Sure the moon is much farther away from the city than the country dweller is. BUTTTT as seen from the moon, the light one would see would be concentrated into a near point source rather than being spread across most of the sky. My back of the envelope calculation/WAG is those two factors roughly cancel out.

My WAG is the cities would be visibly detectable, but not blaringly bright and obvious either. Which means some real calculations would be required to truelly determine the possibility of visibility.

Also remember, the astronauts were not even probably REMOTELY dark adapted. Thats the same reason they didn’t report seeing many (any?) stars during their surface moon walks. Cities from earth would be on the same level of brightness as stars.

Even in their rocket/capsule on the way too/from the earth, they would not be dark adapted.

Try sitting in a brightly lit room at night. Dash outside and tell me how many stars you can see in the first few seconds or so. You will only see the very brightess ones at best…

I am sure that your typical astronaut, with a job to do in a bit of a rush and totally surrounded by white floor is anything but dark adapted. You do raise an interesting point, though. Has any astronaut said whether they could see stars while on the moon? In forty years of interviews, I am sure this must have come up at some point. Specially if they went to middle schools.


Another consideration that might make it harder to see city lights from the moon is this.

During an eclipse of the sun by the moon as seen from the Earth, the “black” disk of the Earth is going to be ringed around the edge by the fairly bright atmosphere of the earth that is still in sunlight/has it passing through it.

Now, how bright it would be and whether it would be bright enough and close enough to cause problems seeing the city lights I am not terribly sure about.

thinking about it some more, I imagine it would be a not so bright very red ring.

Seeing this red ring of the earth in a jet black sky filled with many stars and perhaps a few sparkles of the larger/brighter cities would be quite spectacular IMO.

If the alignment was such that the backdrop of the eclipsed sun/earth was a brighter part of the milkyway it would really rock visually.

The “clear sky” part may be more a factor that we think. Using Google image search for “eclipsed Earth” led to some partially eclipsed Earth shots from Time, such as this one.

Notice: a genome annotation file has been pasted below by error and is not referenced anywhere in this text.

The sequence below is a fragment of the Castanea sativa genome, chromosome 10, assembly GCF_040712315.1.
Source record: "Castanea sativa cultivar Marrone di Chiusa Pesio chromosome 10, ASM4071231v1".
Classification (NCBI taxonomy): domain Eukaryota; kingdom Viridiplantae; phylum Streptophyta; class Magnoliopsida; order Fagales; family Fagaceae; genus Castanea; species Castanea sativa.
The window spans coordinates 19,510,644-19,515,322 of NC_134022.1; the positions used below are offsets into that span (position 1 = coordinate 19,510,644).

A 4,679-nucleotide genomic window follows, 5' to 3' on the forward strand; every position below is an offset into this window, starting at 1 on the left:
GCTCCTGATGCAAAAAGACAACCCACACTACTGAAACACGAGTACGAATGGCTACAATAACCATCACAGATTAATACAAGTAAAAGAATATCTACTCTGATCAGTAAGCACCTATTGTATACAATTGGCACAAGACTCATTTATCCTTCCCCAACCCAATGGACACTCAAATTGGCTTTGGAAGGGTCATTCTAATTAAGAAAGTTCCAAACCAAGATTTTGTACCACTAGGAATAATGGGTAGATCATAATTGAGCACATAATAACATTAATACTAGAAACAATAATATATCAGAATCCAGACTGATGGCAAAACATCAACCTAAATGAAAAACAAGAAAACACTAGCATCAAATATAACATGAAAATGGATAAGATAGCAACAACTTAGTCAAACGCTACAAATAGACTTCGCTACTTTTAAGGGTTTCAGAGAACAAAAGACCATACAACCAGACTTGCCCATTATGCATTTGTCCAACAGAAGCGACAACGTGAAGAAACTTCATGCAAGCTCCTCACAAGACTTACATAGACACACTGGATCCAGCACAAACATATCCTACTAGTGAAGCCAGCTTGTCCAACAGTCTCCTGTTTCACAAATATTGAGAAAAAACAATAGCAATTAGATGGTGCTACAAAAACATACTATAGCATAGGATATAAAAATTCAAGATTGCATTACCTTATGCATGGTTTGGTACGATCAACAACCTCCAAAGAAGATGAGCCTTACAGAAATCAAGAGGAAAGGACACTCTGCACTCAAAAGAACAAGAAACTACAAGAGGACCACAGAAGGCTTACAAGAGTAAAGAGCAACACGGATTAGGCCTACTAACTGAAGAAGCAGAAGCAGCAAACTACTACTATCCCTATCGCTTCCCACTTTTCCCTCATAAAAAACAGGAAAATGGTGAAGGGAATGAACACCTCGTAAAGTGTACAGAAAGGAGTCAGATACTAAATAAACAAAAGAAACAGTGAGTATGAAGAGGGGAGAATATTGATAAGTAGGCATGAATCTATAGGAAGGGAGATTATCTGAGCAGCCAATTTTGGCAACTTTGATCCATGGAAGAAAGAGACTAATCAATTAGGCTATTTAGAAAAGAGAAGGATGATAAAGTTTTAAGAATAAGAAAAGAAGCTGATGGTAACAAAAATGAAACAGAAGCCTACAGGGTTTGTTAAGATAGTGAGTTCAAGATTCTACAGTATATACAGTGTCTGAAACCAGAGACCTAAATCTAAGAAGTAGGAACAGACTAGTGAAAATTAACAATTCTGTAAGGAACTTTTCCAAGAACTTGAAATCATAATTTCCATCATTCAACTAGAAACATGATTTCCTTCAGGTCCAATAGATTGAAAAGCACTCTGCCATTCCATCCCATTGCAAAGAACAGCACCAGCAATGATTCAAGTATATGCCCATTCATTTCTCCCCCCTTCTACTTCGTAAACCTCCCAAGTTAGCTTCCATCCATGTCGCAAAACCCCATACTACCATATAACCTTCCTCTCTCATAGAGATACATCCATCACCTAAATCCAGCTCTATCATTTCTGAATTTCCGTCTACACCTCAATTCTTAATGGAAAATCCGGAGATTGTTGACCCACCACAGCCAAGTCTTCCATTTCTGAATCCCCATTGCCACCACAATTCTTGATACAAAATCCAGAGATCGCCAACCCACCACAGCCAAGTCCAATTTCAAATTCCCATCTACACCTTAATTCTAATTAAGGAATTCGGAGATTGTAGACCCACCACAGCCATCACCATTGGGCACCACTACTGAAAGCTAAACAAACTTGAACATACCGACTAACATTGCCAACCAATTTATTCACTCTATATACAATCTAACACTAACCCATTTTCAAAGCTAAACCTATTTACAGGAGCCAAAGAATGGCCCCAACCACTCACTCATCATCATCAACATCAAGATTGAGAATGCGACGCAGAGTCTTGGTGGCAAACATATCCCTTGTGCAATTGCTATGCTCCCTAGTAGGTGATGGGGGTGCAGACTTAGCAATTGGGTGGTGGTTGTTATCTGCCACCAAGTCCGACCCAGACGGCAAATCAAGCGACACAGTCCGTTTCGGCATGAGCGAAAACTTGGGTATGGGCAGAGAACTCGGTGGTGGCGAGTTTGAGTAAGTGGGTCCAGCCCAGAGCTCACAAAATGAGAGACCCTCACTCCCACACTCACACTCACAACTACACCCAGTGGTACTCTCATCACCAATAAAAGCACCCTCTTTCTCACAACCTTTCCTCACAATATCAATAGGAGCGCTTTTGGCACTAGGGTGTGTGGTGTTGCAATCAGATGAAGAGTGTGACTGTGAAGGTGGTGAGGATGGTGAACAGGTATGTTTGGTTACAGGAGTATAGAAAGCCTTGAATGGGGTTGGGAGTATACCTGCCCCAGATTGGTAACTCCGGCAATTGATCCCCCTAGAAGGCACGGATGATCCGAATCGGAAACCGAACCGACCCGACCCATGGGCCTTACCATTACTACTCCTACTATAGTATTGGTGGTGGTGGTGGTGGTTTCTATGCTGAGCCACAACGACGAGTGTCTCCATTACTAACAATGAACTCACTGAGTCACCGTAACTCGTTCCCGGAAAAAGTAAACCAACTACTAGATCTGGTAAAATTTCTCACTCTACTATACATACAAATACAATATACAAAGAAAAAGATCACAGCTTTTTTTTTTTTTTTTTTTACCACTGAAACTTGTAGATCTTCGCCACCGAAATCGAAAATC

How bright would a 100 watt light bulb be if viewed from the distance of the moon?

This book contains a starting point:

Now, Alpha Centauri has an apparent magnitude of -.01, so a 100 watt light bulb at 2.5 km will also have a magnitude of -0.01.

The relation between magnitude and distance is taught in astronomy 101:
m - M = 5 X log (d) -5 (d in parsecs, m = apparent magnitude, M = absolute magnitude, which is the magnitude at a standard distance of 10 parsecs)
Plugging the data into this equation will supply the absolute magnitude of a 100 watt bulb, and then allow calculation of the bulb’s apparent brightness at a distance of 384,400 km; the earth to moon distance.

Converting parsecs to km changes the equation to:
m - M = 5 X log (d X 3.24 X 10^-14) -5
for the light bulb:
-0.01 - M = 5 log(2.5 X 3.24 X 10^-14) -5

M = 70.45.

plug in M and lunar distance to get apparent magnitude:
m - 70.45 = 5 X log (384,400 X 3.24 X 10^-14) -5

m = 25.9

Magnitude 7 is about as dim an object as a dark adapted human can see, however, Hubble, with a magnitude limit of about 30 (see wikipedia) could see a hundred watt bulb at the distance of the moon.
Now, what about cities?
Is a city as bright as 10,000,000 hundred watt light bulbs? A gigawatt is a lot of power. Let’s use that as the brightness of a point source sized city.
Magnitudes and intensity relate by the formula:
m1 - m2 = 2.5 log(I2/I1) (astron 101 again)
so we have
25.9 - m2 = 2.5 log(10000000/1)

m2 = 8.4

10,000,000 light bulbs of 100 watts each will only have a massed magnitude of 8.4 when viewed from the distance of the moon.
This is not bright enough for a human to see, but should be within the range of a small telescope, or even binoculars.

to get to magnitude six or so you need another factor of 5 or so more light.

So, make it a large metro area with a larger population, make it a few hundred to a thousand watts of light per person.

Throw in a really nice, dark, and atmosphere free view from the moon and it sounds to me densely populated urban areas would just be visible faintly to a dark adapted human eye.

thanks for the calcs!

Quite so, and it gives me a chance to mention one of my favourite astronomical facts - all the naked-eye visible stars put together don’t cover as much area of sky as Pluto does. (The stars are perfectly visible, despite that.)

Thanks to Squink for the the calcs. Very interesting. Do I gather from billfish678’s post that there might be some visible areas as of now? 100W light bulbs inside a home are somewhat inefficient in lighting the moon, but industrial parks, highways, sports arenas and many other human enterprises are just great at polluting the sky with light.

Also, it might well be that the Earth of the Apollo era was not as bright as it is today (as someone else pointed out earlier). Maybe we weren’t there yet at the time of the lunar landings but we are now.

This is also assuming no atmospheric interference of any sort.

Also no trees, buildings, or light fixtures to block off emission in the direction of the moon.